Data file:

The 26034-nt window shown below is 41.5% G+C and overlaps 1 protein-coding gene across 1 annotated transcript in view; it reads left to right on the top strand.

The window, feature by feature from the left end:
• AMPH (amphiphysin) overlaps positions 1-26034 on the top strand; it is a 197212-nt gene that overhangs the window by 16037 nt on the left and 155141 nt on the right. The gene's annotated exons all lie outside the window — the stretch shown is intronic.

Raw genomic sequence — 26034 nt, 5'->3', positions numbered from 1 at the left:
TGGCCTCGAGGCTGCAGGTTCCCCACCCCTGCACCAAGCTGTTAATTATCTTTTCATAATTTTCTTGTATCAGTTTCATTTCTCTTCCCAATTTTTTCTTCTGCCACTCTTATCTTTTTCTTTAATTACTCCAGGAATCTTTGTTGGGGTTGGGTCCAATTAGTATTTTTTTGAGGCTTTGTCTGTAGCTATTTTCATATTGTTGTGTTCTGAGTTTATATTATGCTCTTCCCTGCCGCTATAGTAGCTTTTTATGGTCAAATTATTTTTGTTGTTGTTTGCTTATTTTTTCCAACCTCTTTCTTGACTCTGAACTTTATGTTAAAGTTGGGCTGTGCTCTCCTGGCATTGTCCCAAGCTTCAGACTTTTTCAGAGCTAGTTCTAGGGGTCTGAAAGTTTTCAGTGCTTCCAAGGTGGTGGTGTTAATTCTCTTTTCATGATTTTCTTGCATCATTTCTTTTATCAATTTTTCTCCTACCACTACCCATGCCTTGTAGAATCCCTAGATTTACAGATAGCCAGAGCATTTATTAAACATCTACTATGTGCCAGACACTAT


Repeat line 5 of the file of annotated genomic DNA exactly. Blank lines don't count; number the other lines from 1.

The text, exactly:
TGGCCTCGAGGCTGCAGGTTCCCCACCCCTGCACCAAGCTGTTAATTATCTTTTCATAATTTTCTTGTATCAGTTTCATTTCTCTTCCCAATTTTTTCTTCTGCCACTCTTATCTTTTTCTTTAATTACTCCAGGAATCTTTGTTGGGGTTGGGTCCAATTAGTATTTTTTTGAGGCTTTGTCTGTAGCTATTTTCATATTGTTGTGTTCTGAGTTTATATTATGCTCTTCCCTGCCGCTATAGTAGCTTTTTATGGTCAAATTATTTTTGTTGTTGTTTGCTTATTTTTTCCAACCTCTTTCTTGACTCTGAACTTTATGTTAAAGTTGGGCTGTGCTCTCCTGGCATTGTCCCAAGCTTCAGACTTTTTCAGAGCTAGTTCTAGGGGTCTGAAAGTTTTCAGTGCTTCCAAGGTGGTGGTGTTAATTCTCTTTTCATGATTTTCTTGCATCATTTCTTTTATCAATTTTTCTCCTACCACTACCCATGCCTTGTAGAATCCCTAGATTTACAGATAGCCAGAGCATTTATTAAACATCTACTATGTGCCAGACACTAT